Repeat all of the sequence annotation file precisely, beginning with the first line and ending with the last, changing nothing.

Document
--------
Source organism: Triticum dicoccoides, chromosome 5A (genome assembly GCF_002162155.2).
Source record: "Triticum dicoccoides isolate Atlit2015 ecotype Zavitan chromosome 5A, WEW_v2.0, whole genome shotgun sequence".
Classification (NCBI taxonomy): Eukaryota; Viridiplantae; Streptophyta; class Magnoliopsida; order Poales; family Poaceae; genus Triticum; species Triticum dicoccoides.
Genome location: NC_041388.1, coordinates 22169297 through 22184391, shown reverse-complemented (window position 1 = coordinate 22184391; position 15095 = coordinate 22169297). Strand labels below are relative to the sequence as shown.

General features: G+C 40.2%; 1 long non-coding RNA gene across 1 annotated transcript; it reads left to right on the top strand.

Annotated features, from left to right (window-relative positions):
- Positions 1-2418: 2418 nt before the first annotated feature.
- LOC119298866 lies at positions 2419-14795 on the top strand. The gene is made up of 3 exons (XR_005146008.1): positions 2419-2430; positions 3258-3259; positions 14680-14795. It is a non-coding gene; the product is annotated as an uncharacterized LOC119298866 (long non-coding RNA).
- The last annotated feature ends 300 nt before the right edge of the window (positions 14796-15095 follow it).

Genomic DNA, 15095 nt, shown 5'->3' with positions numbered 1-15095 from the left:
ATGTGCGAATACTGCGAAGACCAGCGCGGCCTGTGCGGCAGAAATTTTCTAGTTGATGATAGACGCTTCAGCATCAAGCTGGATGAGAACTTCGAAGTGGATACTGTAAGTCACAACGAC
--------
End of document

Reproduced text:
Source organism: Triticum dicoccoides, chromosome 5A (genome assembly GCF_002162155.2).
Source record: "Triticum dicoccoides isolate Atlit2015 ecotype Zavitan chromosome 5A, WEW_v2.0, whole genome shotgun sequence".
Classification (NCBI taxonomy): Eukaryota; Viridiplantae; Streptophyta; class Magnoliopsida; order Poales; family Poaceae; genus Triticum; species Triticum dicoccoides.
Genome location: NC_041388.1, coordinates 22169297 through 22184391, shown reverse-complemented (window position 1 = coordinate 22184391; position 15095 = coordinate 22169297). Strand labels below are relative to the sequence as shown.

General features: G+C 40.2%; 1 long non-coding RNA gene across 1 annotated transcript; it reads left to right on the top strand.

Annotated features, from left to right (window-relative positions):
- Positions 1-2418: 2418 nt before the first annotated feature.
- LOC119298866 lies at positions 2419-14795 on the top strand. The gene is made up of 3 exons (XR_005146008.1): positions 2419-2430; positions 3258-3259; positions 14680-14795. It is a non-coding gene; the product is annotated as an uncharacterized LOC119298866 (long non-coding RNA).
- The last annotated feature ends 300 nt before the right edge of the window (positions 14796-15095 follow it).

Genomic DNA, 15095 nt, shown 5'->3' with positions numbered 1-15095 from the left:
ATGTGCGAATACTGCGAAGACCAGCGCGGCCTGTGCGGCAGAAATTTTCTAGTTGATGATAGACGCTTCAGCATCAAGCTGGATGAGAACTTCGAAGTGGATACTGTAAGTCACAACGAC